"gs are a relevant source of allergens, but diagnosing dog-related allergies may present difficulties .." Some dog breeds have been promoted as hypoallergenic (which means ''less allergic'', not free of allergens) because they shed very little. However, no canine is known to be completely nonallergenic. Often the problem is with the dog's saliva or dander, not the fur. Although breeds such as poodles, bedlingtons, bichons, yorkies, and wire-haired terriers are commonly represented as being hypoallergenic due to reduced shedding, the reaction that an individual person has to an individual dog may vary greatly. In a report, describing dog allergen extracts of dog hair, belonging to patients' dogs or from dogs of the same breed, with low molecular mass that are absent in extracts of commercial allergen test kits, it has been found that "ctors related to individual dogs seem to influence the allergenicity more than breed or gender."

Show coats

The nature and quality of a purebred dog's coat is important to the dog fancy in the judging of the dog at conformation shows. The exact requirements are detailed in each breed's breed standard and do not generalise in any way, and the terminology may be very different even when referring to similar features. See individual breed articles for specific information.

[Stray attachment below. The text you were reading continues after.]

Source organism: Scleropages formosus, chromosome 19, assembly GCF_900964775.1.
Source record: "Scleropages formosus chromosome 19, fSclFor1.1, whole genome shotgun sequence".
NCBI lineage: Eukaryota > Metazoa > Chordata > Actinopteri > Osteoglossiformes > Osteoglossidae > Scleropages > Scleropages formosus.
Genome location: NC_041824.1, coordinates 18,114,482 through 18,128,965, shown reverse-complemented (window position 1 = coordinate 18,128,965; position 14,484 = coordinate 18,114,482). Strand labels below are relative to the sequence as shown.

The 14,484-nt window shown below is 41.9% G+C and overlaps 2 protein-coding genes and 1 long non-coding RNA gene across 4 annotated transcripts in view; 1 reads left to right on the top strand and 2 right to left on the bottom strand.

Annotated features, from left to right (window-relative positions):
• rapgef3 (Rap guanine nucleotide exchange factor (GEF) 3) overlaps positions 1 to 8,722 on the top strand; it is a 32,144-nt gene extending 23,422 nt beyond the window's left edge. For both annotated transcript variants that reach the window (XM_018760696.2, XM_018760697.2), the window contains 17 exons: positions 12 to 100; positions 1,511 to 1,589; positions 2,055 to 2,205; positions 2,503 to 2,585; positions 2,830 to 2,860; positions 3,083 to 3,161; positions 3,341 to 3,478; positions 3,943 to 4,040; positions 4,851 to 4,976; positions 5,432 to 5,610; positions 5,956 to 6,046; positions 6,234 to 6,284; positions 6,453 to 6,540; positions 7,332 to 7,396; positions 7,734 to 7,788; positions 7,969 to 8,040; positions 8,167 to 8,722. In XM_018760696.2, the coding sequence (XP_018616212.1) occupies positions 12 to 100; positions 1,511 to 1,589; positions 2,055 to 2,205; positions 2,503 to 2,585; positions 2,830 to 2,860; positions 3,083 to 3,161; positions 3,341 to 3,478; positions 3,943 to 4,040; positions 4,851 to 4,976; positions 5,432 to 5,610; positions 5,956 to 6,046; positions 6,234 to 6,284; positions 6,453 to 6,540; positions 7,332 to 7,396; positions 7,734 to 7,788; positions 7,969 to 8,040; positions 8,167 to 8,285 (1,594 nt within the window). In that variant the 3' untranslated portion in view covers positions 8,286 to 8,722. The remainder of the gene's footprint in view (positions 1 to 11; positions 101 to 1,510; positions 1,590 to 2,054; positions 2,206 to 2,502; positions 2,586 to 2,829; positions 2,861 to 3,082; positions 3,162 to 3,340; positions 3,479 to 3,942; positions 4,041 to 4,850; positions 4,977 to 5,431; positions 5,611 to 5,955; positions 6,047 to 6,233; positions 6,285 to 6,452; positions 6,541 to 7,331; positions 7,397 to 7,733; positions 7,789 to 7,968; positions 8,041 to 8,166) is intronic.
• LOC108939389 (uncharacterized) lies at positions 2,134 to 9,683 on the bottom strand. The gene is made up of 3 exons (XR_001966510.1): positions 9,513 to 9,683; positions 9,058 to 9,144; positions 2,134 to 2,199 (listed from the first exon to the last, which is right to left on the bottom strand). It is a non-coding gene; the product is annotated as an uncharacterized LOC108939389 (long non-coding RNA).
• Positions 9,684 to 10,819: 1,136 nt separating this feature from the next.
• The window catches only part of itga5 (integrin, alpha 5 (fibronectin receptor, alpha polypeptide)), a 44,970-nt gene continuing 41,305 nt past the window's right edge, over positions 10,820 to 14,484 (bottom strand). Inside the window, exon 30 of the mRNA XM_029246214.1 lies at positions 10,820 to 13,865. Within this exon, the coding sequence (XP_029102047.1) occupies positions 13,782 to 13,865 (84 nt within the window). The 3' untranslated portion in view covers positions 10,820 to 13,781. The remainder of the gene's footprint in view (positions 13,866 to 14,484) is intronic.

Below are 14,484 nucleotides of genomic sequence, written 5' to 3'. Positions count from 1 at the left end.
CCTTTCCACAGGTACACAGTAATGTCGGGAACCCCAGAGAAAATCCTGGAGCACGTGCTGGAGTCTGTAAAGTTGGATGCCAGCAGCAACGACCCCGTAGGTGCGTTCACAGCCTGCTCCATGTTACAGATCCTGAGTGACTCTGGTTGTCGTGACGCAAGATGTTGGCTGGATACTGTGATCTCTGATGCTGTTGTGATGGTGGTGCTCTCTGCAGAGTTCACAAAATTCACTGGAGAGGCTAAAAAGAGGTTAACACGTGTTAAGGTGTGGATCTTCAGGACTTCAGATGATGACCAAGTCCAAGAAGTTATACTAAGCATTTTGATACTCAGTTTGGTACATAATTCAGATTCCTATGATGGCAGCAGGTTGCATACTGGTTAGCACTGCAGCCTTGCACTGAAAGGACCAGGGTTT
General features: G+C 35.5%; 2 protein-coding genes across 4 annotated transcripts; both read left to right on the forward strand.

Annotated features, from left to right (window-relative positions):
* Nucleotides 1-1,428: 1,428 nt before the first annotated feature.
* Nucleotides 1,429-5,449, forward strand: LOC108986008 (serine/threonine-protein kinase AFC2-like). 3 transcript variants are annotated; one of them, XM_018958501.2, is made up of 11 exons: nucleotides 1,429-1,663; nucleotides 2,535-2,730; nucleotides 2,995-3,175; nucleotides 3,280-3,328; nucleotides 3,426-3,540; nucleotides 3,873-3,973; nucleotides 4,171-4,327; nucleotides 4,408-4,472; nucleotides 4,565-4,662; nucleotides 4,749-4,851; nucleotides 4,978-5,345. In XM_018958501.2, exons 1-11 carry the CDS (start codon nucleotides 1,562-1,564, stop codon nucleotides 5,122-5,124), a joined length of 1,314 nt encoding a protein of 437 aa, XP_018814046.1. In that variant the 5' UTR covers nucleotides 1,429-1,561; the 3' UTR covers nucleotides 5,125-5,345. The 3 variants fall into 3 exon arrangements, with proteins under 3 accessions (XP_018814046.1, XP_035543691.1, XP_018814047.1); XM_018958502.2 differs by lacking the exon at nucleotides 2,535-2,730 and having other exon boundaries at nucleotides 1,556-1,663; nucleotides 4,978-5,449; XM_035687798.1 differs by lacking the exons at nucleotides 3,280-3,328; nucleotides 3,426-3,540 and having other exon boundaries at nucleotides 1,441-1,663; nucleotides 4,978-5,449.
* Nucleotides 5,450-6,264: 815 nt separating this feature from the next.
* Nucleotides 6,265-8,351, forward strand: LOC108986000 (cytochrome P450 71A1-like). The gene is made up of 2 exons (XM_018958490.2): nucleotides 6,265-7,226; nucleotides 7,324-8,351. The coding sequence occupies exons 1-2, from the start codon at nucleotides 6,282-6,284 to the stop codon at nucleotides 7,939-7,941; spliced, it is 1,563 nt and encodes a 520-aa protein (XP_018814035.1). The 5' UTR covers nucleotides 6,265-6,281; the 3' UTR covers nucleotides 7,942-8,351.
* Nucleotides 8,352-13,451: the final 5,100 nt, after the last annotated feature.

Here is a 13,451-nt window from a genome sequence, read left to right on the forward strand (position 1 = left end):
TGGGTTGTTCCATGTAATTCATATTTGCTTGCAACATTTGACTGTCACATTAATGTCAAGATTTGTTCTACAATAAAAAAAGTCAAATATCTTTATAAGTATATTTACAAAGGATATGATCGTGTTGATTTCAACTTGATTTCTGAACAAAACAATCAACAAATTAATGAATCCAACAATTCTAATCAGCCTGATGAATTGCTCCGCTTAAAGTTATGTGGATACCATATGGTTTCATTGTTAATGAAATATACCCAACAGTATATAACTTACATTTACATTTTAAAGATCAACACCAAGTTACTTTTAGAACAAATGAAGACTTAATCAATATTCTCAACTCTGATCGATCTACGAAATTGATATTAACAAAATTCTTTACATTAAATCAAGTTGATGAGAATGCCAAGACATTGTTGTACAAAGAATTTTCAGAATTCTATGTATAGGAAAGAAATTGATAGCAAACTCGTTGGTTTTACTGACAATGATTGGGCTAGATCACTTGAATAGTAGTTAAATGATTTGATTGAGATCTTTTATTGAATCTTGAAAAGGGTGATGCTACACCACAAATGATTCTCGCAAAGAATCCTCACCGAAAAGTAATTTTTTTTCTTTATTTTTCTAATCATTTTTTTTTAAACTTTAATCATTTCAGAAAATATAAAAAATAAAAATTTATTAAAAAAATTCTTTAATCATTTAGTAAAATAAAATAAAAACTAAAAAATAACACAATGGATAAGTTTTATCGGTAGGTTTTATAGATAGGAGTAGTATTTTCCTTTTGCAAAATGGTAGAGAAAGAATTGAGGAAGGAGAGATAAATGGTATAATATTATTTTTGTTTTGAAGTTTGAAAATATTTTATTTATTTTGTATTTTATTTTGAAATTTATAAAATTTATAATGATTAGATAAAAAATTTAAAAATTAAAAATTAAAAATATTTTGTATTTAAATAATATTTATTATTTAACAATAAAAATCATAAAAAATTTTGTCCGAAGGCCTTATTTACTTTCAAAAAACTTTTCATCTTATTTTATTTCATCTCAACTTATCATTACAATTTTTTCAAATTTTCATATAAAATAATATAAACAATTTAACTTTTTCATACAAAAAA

Nutritional impacts on coat

A dog's coat is an outward indicator of internal well-being. For this reason, coat health is an important aspect of pet care to many dog owners. Dog coats can be impacted by nutritional components from the diet. Below is a table that summarizes the effects of several nutrients (minerals, vitamins) on the domestic canine coat, based on current evidence:

Trace minerals


Zinc contributes to hair growth and can prevent hair from becoming dry and brittle. In addition to, zinc when supplemented in combination with linoleic acids has been found to improve the coat of canines by reducing water loss in the trans-epidermal layer of the skin. Dogs can obtain zinc in their diet, through the addition of various ingredients, including; red meats, whole grains, poultry by-product meals, and fish meals.


Copper is a trace mineral that is required in the diet of canines at 7.3 mg/kg. Copper is involved in multiple enzymatic pathways. In dogs, a lack of copper in the diet, leading to a copper deficiency, results in incomplete keratinization. This leads to a dry coat, hypo-pigmentation, and discoloration of the coat.


Selenium is another one of the many trace minerals essential for a dog's diet. Selenium is typically required in lower levels in comparison to other minerals. It is involved in the prevention of oxidative damage as well as the production of anti-oxidants. Selenium aids in the promotion of coat growth. Lack of selenium in the diet of a dog can contribute to the occurrence of sparse coat growth. Dogs can obtain selenium in their diet through the addition of various ingredients including; tuna fish, halibut, sardines, beef, chicken, and egg.


Vitamin A

Vitamin A deficiency can lead to rough coat, scaling of skin, and other dermatitis issues like alopecia. It is also essential for cells to properly proliferate keratinocytes, which are epithelial cells that produce keratin on the outermost layer of the skin for the cortisol cells of the hair follicle. A deficiency in vitamin A can cause the common symptoms of dermatitis (dry, scaling skin and dull coat).

Vitamin B7 (Biotin)